My Singapore friend, SMS, clearly has a faulty TV connection at his house. In fact, right wing Singapore limits what can be shown on TV. Apparently, though, Feaux News does get through to SMS's place. Either that or it's a faulty connection in the gray matter... I dunno.
Singapore TV stations serve up pablum and PAP... that's the PAP party, chief. Controlled news. Good news. You'll never see a piece on China f*cking over the Uighurs because the government wouldn't want to piss off the Chinese... we all make nice and play patty cake like everyone's a grownup at the table, and no one is trying to steal Southeast Asia for themselves.
So... we've got MediaCorp... nominally, an independent corporation, but, surprise, surprise, Mediacorp is 100 percent owned by Temasek Holdings, the state controlled and run investment fund. Now, you may think me crazy for suggesting that a government run, 100 percent owner of a media company would want to influence news, and bob's your uncle, too. But guess what? We've got a Ministry of Culture to handle those chores.
Mediacorp doesn't run a story on grass growing in the median on Bukit Timah without getting the A-OK from the Ministry of Culture to make sure that no one is offended by the growing grass being reported as an inch too tall... you might piss off the Ministry of Lawn Mowing and we can't have that. Mediacorp and SPH will run stories all day long about how much a COE costs but will never, ever question the government policies that cause the COE prices to rise so high.
Medicorp runs all the TV stations in Singapore (so, you can run on over to Adam Road and talk to all of them at once, and a handful of radio stations as well), and Singapore Press Holdings has a minority interest in a couple of stations... but they don't call the SPH daily newspaper "the birdcage liner" because it produces hard hitting journalism, any more than the drivel that appears on TV could be called news. All the news that's fit to parrot, so long as it's all happy times and green grass... growing at just the right height, and part of an imaginative and far thinking government program.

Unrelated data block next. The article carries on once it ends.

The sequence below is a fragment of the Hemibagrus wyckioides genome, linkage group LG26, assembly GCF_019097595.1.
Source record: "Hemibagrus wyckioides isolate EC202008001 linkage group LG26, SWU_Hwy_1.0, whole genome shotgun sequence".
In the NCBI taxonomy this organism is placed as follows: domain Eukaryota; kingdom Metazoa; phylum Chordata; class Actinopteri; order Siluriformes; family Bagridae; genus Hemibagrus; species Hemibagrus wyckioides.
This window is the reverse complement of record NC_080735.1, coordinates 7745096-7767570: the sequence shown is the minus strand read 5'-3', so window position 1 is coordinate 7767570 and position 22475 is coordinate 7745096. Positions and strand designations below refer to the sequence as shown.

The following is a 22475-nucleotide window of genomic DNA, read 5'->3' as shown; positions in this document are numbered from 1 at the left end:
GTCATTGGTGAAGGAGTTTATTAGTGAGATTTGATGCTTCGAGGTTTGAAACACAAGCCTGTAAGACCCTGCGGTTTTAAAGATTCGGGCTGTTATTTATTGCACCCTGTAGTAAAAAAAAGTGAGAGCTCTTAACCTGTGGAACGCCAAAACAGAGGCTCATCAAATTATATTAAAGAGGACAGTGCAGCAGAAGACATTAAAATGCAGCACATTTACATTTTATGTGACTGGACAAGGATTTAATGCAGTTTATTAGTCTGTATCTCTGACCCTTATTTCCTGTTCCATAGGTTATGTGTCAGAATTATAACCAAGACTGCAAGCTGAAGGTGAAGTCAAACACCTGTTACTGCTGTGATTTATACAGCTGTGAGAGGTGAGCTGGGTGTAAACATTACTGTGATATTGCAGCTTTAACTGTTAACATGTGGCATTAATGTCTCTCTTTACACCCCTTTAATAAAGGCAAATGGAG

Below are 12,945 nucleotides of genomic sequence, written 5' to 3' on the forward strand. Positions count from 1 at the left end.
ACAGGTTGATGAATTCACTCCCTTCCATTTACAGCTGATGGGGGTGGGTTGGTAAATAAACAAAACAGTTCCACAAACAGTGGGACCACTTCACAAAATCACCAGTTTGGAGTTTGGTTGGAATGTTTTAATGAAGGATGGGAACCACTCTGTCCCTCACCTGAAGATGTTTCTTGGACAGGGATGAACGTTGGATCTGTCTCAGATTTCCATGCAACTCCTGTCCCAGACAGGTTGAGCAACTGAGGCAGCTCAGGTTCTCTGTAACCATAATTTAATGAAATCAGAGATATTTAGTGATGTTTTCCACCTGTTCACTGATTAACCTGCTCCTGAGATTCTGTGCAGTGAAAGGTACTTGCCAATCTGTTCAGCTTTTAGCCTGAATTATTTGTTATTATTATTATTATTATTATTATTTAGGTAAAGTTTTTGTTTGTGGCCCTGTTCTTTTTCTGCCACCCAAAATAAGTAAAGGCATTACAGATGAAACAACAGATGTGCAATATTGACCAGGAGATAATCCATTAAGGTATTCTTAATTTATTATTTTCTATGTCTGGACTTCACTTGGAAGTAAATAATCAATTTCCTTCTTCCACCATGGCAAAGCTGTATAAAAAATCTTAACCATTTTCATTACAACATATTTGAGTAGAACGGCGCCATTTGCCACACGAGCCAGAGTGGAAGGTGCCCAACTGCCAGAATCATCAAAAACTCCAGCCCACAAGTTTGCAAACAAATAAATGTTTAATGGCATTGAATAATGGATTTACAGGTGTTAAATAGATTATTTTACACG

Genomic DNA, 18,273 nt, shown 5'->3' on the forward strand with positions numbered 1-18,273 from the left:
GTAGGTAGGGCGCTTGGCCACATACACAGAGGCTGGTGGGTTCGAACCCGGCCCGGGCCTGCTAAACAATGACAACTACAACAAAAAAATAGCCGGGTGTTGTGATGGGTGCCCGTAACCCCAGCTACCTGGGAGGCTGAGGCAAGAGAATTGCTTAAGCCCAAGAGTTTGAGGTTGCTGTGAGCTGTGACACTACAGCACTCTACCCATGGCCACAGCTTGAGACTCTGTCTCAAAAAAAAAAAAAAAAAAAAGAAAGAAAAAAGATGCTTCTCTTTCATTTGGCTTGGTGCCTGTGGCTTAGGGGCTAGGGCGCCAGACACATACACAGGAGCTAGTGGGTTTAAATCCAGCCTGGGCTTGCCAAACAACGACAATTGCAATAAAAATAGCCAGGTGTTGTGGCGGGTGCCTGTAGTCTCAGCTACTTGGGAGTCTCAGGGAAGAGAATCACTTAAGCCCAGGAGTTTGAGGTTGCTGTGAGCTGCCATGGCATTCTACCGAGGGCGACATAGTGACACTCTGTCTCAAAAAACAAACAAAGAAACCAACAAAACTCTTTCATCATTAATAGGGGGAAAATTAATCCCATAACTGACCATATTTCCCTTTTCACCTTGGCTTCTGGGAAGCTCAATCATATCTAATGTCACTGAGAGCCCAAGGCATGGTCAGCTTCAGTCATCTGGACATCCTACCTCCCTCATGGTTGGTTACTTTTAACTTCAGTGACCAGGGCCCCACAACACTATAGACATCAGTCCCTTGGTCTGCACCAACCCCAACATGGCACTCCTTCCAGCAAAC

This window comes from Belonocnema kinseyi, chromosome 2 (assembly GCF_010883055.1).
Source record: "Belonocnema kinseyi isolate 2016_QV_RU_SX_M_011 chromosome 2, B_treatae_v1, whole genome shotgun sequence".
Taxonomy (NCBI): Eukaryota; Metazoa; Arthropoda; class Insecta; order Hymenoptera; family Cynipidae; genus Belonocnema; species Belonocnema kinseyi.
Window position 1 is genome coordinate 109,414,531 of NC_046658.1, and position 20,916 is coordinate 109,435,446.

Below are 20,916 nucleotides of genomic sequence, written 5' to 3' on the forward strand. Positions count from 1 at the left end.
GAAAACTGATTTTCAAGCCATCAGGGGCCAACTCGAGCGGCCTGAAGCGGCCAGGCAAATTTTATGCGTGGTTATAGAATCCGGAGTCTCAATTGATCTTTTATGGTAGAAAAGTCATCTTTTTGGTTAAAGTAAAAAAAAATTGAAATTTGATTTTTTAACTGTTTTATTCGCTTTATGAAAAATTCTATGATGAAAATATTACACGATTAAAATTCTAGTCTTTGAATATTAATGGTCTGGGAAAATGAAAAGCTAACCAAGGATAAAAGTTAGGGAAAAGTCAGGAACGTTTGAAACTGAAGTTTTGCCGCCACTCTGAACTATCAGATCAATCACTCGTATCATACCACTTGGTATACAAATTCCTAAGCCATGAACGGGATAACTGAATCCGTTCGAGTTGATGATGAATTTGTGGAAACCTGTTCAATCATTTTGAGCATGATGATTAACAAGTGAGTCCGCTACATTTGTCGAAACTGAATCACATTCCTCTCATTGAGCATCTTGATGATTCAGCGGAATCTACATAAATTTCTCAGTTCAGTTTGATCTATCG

God forbid that any real news should be run about the rampant corruption in Malaysia and Indonesia, except when a Singapore bank gets caught with its hand in the till. Singapore gets too much of its stuff from these countries to piss off the corrupt who run these countries, and we never, ever, never, would want to comment on the internal affairs of another country... because... shit... they might start commenting on our internal affairs and we can't have that.
And you know the thick, heavy smoke that envelopes Singapore every year because of the uncontrolled burning of rain forest in Indonesia? Every year we get the stories of how thick it is and how it's going to get better. And you know what we don't ever get? The names of the people who own the land who keep setting this shit on fire. And why is that? Because the Singapore gahmen doesn't want to piss off a bunch of powerful and corrupt people in Indonesia, people who could make life difficult for the power players in Singapore. Yes, Singapore has lots of power players, and the gahmen serves the will of the people... the question is: Which people?
So... listen... if your consulting gig includes showing people how to dig a hole in the sand so that they can insert their head and then cover it up and commune with the sand crabs, or maybe how to lube your head from the neck up so that you can stick it so far up your ass that you see neither sunshine nor news, or perhaps, if you can advise as to how to look in all 360 degree directions and see nothing, then I expect your services are going to be in high demand.
Here's a hint: Foreign news sources have had their asses dragged all over the coals because of their reporting. Reuters and the International Herald Tribune are the ones I am most familiar with. Perish the thought that a news piece critical of the Singapore government should ever see the light of day... we'll cut you out of the market entirely... because, guess what? The gahmen also controls the switch on every last bit of data that flows in and out of Singapore.